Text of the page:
For the first time in almost four months Boris Johnson has given the go-ahead for pubs, restaurants, schools and outside gyms to reopen to the public, who have waited with static anticipation for the news that, only now, we are coming out the “other side” from this global crisis. Covid-19, in turning late-capitalism upside down in a world-historical inversion, has broken not only the threads of normality which tie our socio-political system together, but has stripped the concept of state atomism and market responsibility down to their basic insufficiencies. By doing so, the pandemic has rewired the mode of relation between the State and the people. For in this unprecedented turn of events, Government legislation has amplified gross public spending, protectionist measures, has temporarily closed high-street businesses and controlled the social parameters of individual whereabouts in a drastic measure to ‘protect lives and save the NHS’. But the Government’s rapid and aggressive implantation of lockdown restrictions, in an attempt to arrest the spread of Covid-19, has also illustrated a new path of interrogation amongst critical theorists who have quickly pointed out that, when faced with a chronic, climate emergency, the Government ceases to take onboard the same ethical obligations, affluence and authority. For as the engine of mass consumerism and fossil fuel industries restart amidst the “lifting” of lockdown, the catastrophic damage upon our ecological and anthropological scenes will inevitably start to resurface. Even more worryingly, with the disruption to activist groups such as Extinction Rebellion it must now be asked: why hasn’t the State undertaken a drastic, interventionist role in the climate emergency, as they have with the pandemic threshold?
To address this question, it is firstly crucial to examine the ideological project undertaken by Governments since the early days of Thatcherism, which have altered the DNA of the State and other democratic institutions. The rest of this feature will then focus on two imbricated bodies of thought; racial and geo-politics, to breakdown the other possible reasons for the Government’s corporate compliance and democratic impotence.
It is particularly interesting that, given the hyper-marketized order that society has usually operated under, since lockdown the Government’s extreme actions amidst this crisis have seemed to suspend normative minimal state interference. On all accounts, lockdown has taken drastic measures to contain the virus which, in a time for many, the proximity between life or death appeared permeable and uncertain.
One could argue that the dismantlement of the regulated financial economy was hugely guided by the ‘Public Choice Theory’, which, to quote Nancy Fraser in ‘Capitalism, a Conversation in Critical Theory’, harbours the idea that economist logics ‘all aimed at disabling [Western state’s] democratic oversight and control’ over market and private power, aberrating them from their fundamental duties. This theory, applauded by Thatcherites, deployed the social illusion that ‘new layers of governance above the level of states’ could justly ‘set strict limits on what states could and couldn’t do with respect to matters like labour rights and environmental protections’ by disarming the Government’s ability to exercise authoritative mobilisation.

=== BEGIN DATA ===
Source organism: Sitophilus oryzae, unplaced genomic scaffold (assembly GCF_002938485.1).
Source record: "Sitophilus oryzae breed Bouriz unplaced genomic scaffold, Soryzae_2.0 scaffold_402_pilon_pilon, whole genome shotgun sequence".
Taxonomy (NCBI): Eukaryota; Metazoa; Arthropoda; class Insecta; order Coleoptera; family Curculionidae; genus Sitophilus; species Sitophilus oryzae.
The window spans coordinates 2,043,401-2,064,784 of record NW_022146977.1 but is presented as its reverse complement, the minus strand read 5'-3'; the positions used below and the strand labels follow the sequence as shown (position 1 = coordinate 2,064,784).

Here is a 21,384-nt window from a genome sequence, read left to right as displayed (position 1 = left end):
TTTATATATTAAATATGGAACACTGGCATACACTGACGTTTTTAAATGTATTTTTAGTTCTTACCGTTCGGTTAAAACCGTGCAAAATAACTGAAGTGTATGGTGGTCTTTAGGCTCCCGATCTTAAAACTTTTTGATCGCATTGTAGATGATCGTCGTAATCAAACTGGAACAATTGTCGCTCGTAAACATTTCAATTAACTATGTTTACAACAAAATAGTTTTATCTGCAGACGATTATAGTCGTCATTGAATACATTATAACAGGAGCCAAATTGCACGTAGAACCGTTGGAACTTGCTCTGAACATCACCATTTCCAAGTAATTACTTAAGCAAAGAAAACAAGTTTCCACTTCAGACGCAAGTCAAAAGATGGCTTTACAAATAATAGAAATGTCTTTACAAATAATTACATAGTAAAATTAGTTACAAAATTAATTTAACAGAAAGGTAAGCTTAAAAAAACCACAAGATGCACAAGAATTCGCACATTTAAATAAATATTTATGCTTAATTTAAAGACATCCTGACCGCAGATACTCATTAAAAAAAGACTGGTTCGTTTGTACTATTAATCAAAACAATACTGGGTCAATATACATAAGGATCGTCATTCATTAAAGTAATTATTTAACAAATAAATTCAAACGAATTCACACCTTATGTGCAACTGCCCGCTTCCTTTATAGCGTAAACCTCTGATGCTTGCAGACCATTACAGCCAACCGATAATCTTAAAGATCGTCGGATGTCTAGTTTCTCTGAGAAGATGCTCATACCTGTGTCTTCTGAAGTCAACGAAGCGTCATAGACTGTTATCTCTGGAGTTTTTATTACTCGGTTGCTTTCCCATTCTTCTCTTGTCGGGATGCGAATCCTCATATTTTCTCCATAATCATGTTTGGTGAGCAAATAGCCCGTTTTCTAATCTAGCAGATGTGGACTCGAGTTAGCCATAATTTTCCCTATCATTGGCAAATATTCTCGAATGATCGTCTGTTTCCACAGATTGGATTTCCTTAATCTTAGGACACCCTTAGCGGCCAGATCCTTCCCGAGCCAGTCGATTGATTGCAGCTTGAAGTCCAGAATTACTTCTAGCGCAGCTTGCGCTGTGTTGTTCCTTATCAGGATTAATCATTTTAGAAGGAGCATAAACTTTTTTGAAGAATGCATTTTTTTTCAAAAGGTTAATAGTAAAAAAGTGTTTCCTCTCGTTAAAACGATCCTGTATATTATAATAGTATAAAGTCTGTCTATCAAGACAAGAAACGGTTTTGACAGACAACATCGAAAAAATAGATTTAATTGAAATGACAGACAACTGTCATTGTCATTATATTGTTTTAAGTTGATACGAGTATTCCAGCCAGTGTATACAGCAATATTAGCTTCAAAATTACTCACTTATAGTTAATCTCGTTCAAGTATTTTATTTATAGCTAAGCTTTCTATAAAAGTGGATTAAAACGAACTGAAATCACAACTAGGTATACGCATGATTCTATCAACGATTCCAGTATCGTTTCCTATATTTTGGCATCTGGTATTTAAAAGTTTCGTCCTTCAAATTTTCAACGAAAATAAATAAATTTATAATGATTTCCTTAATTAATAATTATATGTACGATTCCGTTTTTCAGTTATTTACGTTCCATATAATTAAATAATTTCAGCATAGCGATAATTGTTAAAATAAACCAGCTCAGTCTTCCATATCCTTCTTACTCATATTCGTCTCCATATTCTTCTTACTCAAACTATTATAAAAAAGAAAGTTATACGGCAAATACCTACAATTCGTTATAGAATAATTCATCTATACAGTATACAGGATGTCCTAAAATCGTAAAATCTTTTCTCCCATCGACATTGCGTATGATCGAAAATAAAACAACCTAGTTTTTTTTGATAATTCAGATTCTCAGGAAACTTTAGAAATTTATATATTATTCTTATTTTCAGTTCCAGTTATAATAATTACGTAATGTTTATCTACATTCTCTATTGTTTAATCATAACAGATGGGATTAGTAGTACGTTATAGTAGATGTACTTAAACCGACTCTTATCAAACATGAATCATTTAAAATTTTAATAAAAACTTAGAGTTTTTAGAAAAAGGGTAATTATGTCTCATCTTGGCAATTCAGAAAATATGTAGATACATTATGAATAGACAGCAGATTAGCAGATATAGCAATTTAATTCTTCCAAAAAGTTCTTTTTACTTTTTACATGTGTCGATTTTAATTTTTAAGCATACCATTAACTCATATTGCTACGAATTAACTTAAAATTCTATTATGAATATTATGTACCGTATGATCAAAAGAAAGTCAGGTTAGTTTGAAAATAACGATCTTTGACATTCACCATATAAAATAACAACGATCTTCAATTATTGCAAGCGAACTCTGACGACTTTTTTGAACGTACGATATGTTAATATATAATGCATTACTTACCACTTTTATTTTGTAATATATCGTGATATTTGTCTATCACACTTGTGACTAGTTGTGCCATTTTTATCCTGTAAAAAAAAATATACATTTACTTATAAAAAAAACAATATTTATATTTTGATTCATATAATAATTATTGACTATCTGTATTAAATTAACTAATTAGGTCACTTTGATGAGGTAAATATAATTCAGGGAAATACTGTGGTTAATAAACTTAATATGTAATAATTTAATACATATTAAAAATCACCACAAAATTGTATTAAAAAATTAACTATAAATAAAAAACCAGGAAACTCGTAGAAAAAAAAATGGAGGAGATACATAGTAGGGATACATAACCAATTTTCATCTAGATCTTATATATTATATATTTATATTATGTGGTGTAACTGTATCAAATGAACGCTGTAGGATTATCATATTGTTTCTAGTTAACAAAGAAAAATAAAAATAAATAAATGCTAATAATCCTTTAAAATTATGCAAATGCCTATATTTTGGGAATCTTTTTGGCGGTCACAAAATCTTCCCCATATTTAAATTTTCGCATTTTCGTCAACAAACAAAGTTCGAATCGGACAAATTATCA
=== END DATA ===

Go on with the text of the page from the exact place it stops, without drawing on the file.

Considering this structural dismantlement of state welfare, lockdown implementations have anchored an extreme diversion in modern economic history but, it must be questioned, did this diversion need to be proved necessary by a crisis so aggressive, when we’ve been facing a similar struggle against climate collapse for almost half a decade? By no means am I underestimating the brutal losses that have arisen as a result from co-vid19; an estimated 45,000 deaths in the UK alone secures that. I simply wish to point out that ethical welfare and good public service spending should have been crucial to political and sustainable life long before 2020. Indeed, this is a cruciality which has been demonstrated by the chronic deterioration of environmentalism for many years, a cruciality which governments and corporations have also exacerbated and failed to act upon. So, the next question is- why?
In a podcast by Politics Theory Other, guest speaker Andreas Malm unravelled his theory ‘the timeline of victimisation’, which considered the nexus between neglected, Southern environmental intuition and Northern geographical privilege. In doing so, he recognised how the long, global drift towards climate catastrophe has first and foremost eroded natural, ecological systems in parts of Africa and South Asia. By writhing through the squalor of the world’s poor; disease, famines, droughts, sea level rise and temperature increase have collectively underpinned the climate disaster that the most vulnerable and exploited populations today face the brunt of. But the North’s absence of authority or impinged political bearings upon these environmental threats are shadowed by their privileged geographical position where, although temperature levels are globally on the rise, the anthropological and ecological emergency has been an overwhelmingly stagnant endurance for the North in terms of both extremity and natural exploitation.